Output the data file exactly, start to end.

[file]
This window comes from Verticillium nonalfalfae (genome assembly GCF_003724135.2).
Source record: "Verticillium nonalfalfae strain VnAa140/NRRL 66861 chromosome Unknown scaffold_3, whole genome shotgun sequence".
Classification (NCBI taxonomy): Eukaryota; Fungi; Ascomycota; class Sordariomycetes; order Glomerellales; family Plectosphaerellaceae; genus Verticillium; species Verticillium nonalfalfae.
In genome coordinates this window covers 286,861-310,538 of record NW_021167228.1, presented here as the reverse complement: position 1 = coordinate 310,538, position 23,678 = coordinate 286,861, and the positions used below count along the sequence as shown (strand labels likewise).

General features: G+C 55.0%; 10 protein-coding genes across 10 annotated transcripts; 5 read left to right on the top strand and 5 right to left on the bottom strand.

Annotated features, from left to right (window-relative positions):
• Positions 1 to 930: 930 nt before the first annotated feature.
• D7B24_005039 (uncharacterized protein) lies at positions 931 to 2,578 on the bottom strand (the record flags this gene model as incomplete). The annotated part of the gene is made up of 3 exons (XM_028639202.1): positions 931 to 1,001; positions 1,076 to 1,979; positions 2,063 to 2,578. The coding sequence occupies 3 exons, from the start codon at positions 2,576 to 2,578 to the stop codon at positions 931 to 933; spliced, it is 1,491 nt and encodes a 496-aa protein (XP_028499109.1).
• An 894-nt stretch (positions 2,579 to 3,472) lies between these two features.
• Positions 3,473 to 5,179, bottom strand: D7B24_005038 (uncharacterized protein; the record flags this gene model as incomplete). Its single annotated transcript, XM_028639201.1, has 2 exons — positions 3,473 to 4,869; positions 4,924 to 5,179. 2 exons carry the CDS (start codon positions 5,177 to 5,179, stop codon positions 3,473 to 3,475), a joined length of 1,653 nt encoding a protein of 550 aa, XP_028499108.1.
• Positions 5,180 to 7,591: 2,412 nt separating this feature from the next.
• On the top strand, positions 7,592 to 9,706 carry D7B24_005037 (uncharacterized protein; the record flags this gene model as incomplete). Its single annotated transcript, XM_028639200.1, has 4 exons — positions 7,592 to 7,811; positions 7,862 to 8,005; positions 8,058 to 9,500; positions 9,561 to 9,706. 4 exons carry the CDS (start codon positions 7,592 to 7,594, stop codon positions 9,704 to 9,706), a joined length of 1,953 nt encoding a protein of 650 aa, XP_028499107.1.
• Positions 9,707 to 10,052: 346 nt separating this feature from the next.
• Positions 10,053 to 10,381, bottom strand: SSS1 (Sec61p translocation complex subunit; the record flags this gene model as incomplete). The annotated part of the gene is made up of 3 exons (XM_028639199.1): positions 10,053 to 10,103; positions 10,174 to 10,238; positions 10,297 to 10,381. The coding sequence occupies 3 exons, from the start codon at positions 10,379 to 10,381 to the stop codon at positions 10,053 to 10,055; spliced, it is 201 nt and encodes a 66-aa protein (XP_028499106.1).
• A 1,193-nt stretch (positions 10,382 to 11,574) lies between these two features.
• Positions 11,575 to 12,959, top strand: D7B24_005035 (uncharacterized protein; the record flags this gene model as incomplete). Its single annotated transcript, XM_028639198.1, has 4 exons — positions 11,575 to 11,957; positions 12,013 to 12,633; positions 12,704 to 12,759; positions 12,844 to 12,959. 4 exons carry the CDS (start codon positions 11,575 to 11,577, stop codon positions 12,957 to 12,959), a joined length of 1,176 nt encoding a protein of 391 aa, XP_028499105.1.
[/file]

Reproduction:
This window comes from Verticillium nonalfalfae (genome assembly GCF_003724135.2).
Source record: "Verticillium nonalfalfae strain VnAa140/NRRL 66861 chromosome Unknown scaffold_3, whole genome shotgun sequence".
Classification (NCBI taxonomy): Eukaryota; Fungi; Ascomycota; class Sordariomycetes; order Glomerellales; family Plectosphaerellaceae; genus Verticillium; species Verticillium nonalfalfae.
In genome coordinates this window covers 286,861-310,538 of record NW_021167228.1, presented here as the reverse complement: position 1 = coordinate 310,538, position 23,678 = coordinate 286,861, and the positions used below count along the sequence as shown (strand labels likewise).

General features: G+C 55.0%; 10 protein-coding genes across 10 annotated transcripts; 5 read left to right on the top strand and 5 right to left on the bottom strand.

Annotated features, from left to right (window-relative positions):
• Positions 1 to 930: 930 nt before the first annotated feature.
• D7B24_005039 (uncharacterized protein) lies at positions 931 to 2,578 on the bottom strand (the record flags this gene model as incomplete). The annotated part of the gene is made up of 3 exons (XM_028639202.1): positions 931 to 1,001; positions 1,076 to 1,979; positions 2,063 to 2,578. The coding sequence occupies 3 exons, from the start codon at positions 2,576 to 2,578 to the stop codon at positions 931 to 933; spliced, it is 1,491 nt and encodes a 496-aa protein (XP_028499109.1).
• An 894-nt stretch (positions 2,579 to 3,472) lies between these two features.
• Positions 3,473 to 5,179, bottom strand: D7B24_005038 (uncharacterized protein; the record flags this gene model as incomplete). Its single annotated transcript, XM_028639201.1, has 2 exons — positions 3,473 to 4,869; positions 4,924 to 5,179. 2 exons carry the CDS (start codon positions 5,177 to 5,179, stop codon positions 3,473 to 3,475), a joined length of 1,653 nt encoding a protein of 550 aa, XP_028499108.1.
• Positions 5,180 to 7,591: 2,412 nt separating this feature from the next.
• On the top strand, positions 7,592 to 9,706 carry D7B24_005037 (uncharacterized protein; the record flags this gene model as incomplete). Its single annotated transcript, XM_028639200.1, has 4 exons — positions 7,592 to 7,811; positions 7,862 to 8,005; positions 8,058 to 9,500; positions 9,561 to 9,706. 4 exons carry the CDS (start codon positions 7,592 to 7,594, stop codon positions 9,704 to 9,706), a joined length of 1,953 nt encoding a protein of 650 aa, XP_028499107.1.
• Positions 9,707 to 10,052: 346 nt separating this feature from the next.
• Positions 10,053 to 10,381, bottom strand: SSS1 (Sec61p translocation complex subunit; the record flags this gene model as incomplete). The annotated part of the gene is made up of 3 exons (XM_028639199.1): positions 10,053 to 10,103; positions 10,174 to 10,238; positions 10,297 to 10,381. The coding sequence occupies 3 exons, from the start codon at positions 10,379 to 10,381 to the stop codon at positions 10,053 to 10,055; spliced, it is 201 nt and encodes a 66-aa protein (XP_028499106.1).
• A 1,193-nt stretch (positions 10,382 to 11,574) lies between these two features.
• Positions 11,575 to 12,959, top strand: D7B24_005035 (uncharacterized protein; the record flags this gene model as incomplete). Its single annotated transcript, XM_028639198.1, has 4 exons — positions 11,575 to 11,957; positions 12,013 to 12,633; positions 12,704 to 12,759; positions 12,844 to 12,959. 4 exons carry the CDS (start codon positions 11,575 to 11,577, stop codon positions 12,957 to 12,959), a joined length of 1,176 nt encoding a protein of 391 aa, XP_028499105.1.